I just added a CD Via Crucis, a composition by Dick Le Mair, a Dutch composer. In part four (the fourth station of the cross: Jesus meets his mother), he uses the first Stanza of Stabat Mater. This part reminds me of the introduction of Cantate 106 (Gottes Zeit ist die allerbeste Zeit) by Johann Sebastian Bach. I love this music very much because of its intensity. Dick Le Mair was so kind to send the CD to me. Thank you very much!
On Friday March 15th I attended a special concert in the context of the Art project Troubles Waters (fourteen art stations of the cross), in the Walon Church, Amsterdam. The Hieronymus Ensemble sang Stabat Mater by Orlando di Lasso (1585). Eight men, they sang beautifully! As with Palestrina’s Stabat Mater the choir is divided into two choirs of four voices. The two choirs (upper and lower voices) alternate in singing a pair of stanzas, until they come together in the closing section in a glorious mixture of eight-part polyphony and antiphonal block harmony. I really loved it.
The Walon Church is the 11th station of the Art Project. Here you see the Salt Water Skin Boats by Erica Grimm.
…Salt Water Skin Boats proposes an analogy between our bodies and the vast ecology of the global ocean: between the life-sustaining, precariously balanced ocean chemistry and the chemistry of our own salt-water-filled bodies. The monk of history would cast himself into the ocean at the mercy of the elements to bring vision and light (Salvation) to wherever and whomever God (Divinity, Holy Spirit) so designed. The coracle had no rudder or anchor. Setting sail was an act of faith, of trust. The ambient soundscape, accessible by QR code and cell phone technology, functions as a living, breathing, sounding entity—the life of the ocean brought into the listener’s awareness. In the last two hundred years, human actions have changed the chemistry of the ocean. We are crucifying the earth… (from www.artstations.org)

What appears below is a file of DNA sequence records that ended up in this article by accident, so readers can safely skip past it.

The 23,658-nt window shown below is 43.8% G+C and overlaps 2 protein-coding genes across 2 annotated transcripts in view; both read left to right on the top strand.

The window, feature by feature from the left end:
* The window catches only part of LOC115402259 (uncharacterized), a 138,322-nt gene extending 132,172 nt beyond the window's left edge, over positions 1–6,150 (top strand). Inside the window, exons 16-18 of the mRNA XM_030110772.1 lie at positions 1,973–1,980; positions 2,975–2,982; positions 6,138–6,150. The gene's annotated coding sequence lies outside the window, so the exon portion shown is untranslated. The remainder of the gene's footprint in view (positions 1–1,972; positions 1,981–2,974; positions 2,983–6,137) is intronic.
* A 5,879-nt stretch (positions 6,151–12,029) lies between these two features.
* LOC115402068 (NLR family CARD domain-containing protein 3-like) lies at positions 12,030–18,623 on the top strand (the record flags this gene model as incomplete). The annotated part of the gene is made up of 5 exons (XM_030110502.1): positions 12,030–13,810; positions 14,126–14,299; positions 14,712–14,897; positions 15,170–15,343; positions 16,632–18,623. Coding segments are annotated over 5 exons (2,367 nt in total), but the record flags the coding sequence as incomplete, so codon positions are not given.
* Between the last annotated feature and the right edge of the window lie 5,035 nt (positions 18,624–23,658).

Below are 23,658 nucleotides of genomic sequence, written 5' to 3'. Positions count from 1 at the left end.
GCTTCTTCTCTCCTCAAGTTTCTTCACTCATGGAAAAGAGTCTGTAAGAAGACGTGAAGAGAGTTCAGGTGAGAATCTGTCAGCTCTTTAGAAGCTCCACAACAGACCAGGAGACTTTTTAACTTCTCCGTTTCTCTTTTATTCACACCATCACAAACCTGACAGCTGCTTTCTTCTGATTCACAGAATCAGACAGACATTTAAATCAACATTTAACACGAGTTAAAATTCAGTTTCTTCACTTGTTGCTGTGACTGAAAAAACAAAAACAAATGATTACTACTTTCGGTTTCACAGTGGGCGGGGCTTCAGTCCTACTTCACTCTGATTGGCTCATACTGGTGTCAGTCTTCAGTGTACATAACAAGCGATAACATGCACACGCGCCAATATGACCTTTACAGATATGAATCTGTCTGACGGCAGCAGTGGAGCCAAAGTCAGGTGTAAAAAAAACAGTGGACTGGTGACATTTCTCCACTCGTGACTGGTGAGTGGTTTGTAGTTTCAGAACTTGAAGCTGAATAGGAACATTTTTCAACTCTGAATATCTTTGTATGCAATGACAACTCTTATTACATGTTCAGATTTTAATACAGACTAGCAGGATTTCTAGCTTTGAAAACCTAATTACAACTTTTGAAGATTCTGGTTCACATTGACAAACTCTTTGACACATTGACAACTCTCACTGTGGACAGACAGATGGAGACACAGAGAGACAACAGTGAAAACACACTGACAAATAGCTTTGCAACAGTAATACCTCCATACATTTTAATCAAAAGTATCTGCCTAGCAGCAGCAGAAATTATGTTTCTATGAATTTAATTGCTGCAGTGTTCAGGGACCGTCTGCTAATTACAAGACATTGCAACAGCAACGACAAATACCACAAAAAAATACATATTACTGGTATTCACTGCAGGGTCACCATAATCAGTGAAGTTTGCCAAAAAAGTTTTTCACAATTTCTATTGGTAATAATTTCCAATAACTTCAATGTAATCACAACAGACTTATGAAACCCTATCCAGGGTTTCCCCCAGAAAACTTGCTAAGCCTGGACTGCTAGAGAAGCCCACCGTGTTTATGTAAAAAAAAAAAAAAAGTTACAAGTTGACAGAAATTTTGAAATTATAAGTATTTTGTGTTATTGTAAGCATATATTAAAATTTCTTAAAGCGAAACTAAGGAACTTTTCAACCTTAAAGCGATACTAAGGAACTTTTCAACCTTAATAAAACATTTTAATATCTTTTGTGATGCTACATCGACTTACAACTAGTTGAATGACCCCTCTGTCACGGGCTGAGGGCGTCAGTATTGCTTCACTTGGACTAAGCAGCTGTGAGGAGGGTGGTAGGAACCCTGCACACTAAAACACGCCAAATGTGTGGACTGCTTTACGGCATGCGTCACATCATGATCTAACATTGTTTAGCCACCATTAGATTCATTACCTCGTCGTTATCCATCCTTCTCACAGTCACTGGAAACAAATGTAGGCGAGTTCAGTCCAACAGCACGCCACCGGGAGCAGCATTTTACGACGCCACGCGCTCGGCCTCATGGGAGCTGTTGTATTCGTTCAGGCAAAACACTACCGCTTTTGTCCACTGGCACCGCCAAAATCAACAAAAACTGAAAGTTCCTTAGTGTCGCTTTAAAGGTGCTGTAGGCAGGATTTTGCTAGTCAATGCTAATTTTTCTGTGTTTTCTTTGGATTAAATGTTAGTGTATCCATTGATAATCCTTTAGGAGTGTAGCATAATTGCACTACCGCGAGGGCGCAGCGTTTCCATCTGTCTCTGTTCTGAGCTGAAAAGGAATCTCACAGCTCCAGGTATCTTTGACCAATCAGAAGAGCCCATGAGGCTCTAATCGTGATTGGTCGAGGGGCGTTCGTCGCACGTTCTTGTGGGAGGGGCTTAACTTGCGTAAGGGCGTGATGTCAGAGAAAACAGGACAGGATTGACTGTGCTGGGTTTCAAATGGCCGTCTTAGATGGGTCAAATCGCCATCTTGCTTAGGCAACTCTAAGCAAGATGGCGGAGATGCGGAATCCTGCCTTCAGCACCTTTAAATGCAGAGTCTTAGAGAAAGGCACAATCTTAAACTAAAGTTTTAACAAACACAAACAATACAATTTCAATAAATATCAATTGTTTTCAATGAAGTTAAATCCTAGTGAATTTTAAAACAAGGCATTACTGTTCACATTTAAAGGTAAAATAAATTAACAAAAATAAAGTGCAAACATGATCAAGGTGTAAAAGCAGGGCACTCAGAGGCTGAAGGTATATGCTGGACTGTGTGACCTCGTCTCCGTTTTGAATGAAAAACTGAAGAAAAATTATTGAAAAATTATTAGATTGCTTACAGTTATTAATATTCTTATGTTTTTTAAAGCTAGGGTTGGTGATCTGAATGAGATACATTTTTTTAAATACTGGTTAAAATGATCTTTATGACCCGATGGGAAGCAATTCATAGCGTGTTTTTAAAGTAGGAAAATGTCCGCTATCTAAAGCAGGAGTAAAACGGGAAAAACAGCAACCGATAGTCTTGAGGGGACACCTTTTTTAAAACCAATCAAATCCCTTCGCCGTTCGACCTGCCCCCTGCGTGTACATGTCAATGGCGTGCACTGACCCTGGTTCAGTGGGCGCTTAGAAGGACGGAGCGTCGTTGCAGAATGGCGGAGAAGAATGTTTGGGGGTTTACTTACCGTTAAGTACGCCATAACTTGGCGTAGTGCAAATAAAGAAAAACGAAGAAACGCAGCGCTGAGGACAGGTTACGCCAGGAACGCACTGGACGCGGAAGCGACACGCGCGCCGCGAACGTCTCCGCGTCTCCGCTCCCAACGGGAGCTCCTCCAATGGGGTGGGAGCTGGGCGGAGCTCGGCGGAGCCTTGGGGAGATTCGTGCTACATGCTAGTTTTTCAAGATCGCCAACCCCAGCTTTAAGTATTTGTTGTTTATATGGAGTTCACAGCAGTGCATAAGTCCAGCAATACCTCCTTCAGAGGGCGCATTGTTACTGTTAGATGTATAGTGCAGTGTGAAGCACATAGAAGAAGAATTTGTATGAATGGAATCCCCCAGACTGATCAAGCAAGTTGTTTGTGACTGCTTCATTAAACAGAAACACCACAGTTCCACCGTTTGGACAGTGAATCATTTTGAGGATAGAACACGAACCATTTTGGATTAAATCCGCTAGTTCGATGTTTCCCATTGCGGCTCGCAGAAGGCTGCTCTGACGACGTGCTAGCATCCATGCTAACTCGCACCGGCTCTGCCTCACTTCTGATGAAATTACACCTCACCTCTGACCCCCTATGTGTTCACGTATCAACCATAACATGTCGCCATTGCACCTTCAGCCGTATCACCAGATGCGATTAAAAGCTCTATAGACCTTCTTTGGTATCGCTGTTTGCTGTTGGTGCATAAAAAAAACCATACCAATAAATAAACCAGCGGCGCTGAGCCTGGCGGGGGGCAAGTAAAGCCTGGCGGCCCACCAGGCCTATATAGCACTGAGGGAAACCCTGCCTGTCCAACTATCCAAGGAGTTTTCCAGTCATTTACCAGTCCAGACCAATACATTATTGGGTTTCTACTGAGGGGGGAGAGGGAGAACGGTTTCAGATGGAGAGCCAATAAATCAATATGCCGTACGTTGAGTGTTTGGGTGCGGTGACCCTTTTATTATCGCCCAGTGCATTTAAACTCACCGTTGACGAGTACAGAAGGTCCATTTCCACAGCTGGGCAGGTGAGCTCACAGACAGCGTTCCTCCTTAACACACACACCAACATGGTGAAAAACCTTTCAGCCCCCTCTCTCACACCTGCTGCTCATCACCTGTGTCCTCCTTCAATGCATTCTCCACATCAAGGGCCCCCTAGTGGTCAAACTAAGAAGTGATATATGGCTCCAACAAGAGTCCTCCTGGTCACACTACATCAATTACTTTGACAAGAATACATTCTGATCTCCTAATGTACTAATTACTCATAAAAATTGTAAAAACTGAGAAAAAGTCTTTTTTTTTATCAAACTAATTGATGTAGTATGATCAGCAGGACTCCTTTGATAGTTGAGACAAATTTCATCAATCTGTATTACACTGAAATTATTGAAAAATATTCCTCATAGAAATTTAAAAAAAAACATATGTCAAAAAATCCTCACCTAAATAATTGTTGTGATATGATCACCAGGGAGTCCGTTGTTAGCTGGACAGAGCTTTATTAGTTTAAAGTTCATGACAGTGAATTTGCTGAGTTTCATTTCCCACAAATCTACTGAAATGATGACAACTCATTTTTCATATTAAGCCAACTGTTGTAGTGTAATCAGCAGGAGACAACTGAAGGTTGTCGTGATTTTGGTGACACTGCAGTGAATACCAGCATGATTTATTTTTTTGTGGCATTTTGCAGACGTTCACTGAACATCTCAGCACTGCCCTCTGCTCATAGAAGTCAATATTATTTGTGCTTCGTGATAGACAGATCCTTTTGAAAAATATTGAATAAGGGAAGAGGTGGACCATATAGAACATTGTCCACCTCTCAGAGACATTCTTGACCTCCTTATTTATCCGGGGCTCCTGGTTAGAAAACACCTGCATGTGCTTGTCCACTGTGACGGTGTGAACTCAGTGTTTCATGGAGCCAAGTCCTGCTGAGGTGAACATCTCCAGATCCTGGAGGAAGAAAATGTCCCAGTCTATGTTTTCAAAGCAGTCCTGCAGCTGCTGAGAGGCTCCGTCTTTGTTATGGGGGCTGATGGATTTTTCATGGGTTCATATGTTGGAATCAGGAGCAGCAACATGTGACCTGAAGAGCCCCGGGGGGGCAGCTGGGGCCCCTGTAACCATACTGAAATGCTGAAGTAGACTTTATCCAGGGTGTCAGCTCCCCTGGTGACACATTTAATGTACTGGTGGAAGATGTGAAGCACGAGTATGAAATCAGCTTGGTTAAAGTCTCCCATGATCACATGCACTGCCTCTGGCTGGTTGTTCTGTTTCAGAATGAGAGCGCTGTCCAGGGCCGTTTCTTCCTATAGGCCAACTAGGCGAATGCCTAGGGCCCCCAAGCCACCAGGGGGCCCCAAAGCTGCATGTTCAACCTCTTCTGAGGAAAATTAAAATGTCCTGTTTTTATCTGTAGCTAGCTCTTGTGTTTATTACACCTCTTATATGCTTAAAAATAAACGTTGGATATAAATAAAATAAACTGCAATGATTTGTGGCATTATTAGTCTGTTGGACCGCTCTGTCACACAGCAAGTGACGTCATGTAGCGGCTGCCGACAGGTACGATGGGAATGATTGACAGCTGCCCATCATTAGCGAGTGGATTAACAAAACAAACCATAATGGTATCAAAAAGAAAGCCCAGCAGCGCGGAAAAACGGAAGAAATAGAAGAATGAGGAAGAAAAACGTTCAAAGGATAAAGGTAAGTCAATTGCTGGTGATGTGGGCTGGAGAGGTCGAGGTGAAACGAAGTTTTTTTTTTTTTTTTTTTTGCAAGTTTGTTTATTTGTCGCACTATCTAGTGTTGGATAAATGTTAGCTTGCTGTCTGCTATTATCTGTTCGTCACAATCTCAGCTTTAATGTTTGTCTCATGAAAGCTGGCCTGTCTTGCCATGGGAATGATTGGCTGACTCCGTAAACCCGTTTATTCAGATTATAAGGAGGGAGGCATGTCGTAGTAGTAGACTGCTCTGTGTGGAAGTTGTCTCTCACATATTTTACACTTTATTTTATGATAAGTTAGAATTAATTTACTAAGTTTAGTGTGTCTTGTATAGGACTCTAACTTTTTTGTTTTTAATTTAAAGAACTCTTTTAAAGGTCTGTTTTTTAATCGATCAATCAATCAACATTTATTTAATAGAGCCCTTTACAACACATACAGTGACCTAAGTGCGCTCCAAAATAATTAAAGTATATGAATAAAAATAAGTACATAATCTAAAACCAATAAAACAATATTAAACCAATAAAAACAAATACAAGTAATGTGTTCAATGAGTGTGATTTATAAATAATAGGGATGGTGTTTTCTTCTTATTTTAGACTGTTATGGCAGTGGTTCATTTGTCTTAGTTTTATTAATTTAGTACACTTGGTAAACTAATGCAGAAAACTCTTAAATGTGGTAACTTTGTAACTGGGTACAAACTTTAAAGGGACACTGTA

During the forty days of Lent (from March 6th till April 22th 2019) there will be a very special art project in Amsterdam: Art Stations of the Cross, fourteen stations of the cross through the center of Amsterdam. The work of leading artists from home and abroad gives a contemporary translation to the suffering of Christ as often depicted in fourteen stations. The first station of Cross is the condemnation of Jesus and the last is his burial. Last year this exposition was in Manhattan (2018) and before in Washington DC (2017) and London (2016). For me there is a direct link to Stabat Mater Dolorosa, the twelfth station: The grieving Mother stood weeping beside the cross where her Son was hanging. To help you find your way, you can use the map below.